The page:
What can a sacred text teach us about the central social strife of our times? Some reflections on BYU, race, and the need for improved intercultural literacy.
When someone hears something that wasn’t said, it could be revealing a deeper pain. Recognizing that might provide a pathway to greater healing together.
Dallin H. Oaks, the second senior-most leader of The Church of Jesus-Christ of Latter-day Saints spoke Tuesday at Ensign College with Clark Gilbert, the Commissioner of the Church’s educational system. Oaks said: “In...
One plan requires agency, the other requires power. Where have we seen this before? A few more thoughts on CRT, Christianity and BYU.
The message of the gospel of Christ makes some people uncomfortable and angry. That doesn’t mean it’s wrong. Maybe we should show a little more humble openness to what CRT can offer our understanding of the world?
It’s not just folks on the political left who we’d love to go deeper in exploring meaningful questions. These are some of our questions for brothers and sisters on the political right as well.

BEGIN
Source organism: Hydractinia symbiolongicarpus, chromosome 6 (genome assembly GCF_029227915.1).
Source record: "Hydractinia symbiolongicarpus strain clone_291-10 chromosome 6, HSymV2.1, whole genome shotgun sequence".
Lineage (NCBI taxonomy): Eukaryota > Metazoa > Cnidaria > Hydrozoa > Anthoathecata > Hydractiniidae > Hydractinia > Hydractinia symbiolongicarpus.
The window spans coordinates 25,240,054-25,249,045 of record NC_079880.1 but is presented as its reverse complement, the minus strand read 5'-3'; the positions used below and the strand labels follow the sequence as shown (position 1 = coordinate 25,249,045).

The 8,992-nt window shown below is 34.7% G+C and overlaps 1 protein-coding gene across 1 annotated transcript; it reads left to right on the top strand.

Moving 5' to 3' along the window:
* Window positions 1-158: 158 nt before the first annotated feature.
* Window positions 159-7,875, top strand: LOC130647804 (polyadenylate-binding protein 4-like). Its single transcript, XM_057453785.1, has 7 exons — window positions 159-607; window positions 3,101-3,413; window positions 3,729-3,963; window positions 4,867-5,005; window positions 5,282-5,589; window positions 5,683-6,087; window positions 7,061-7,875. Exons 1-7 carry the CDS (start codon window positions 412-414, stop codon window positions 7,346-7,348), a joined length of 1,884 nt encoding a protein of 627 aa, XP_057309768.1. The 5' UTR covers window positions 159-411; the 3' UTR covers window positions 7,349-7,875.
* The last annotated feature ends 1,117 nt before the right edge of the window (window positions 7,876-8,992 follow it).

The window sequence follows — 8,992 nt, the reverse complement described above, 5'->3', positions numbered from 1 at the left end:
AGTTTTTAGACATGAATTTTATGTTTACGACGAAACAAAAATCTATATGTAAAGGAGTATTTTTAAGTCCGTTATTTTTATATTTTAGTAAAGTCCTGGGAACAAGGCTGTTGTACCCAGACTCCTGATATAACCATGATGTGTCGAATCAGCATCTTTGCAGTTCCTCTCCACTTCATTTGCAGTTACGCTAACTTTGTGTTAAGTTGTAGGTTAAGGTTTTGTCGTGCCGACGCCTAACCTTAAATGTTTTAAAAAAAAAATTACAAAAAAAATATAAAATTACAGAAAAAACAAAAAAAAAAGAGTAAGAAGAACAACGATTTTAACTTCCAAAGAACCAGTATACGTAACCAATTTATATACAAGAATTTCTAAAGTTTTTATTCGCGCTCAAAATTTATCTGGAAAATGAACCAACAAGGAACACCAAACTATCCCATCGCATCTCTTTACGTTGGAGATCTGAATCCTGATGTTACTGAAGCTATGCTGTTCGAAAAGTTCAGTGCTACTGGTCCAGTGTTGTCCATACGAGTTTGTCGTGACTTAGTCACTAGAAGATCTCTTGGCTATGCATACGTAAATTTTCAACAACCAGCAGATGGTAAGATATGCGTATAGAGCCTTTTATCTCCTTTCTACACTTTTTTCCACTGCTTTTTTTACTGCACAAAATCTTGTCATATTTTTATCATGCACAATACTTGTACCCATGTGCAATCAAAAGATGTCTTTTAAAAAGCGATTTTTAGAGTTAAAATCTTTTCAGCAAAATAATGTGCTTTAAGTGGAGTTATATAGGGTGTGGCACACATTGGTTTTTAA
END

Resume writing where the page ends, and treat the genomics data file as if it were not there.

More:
The principles of liberty, equality and honoring our common humanity are inconsistent with race prejudice. Those remain the best weapon ever formed against it, today as in 1865.
An open letter to Pro-CRT Latter-day Saints at BYU and beyond—inviting a good-faith dialogue that honestly engages some of our meaningful disagreements.
Across the country, and within Utah, there’s been a great deal of fear and frustration directed at Critical Race Theory. For a faith community dedicated to “seeking truth no matter where it comes from,” are we open to doing that even with CRT?
As CRT has come into academic vogue, it’s found its way more and more onto the campus at Brigham Young University. Should that be something we celebrate or oppose?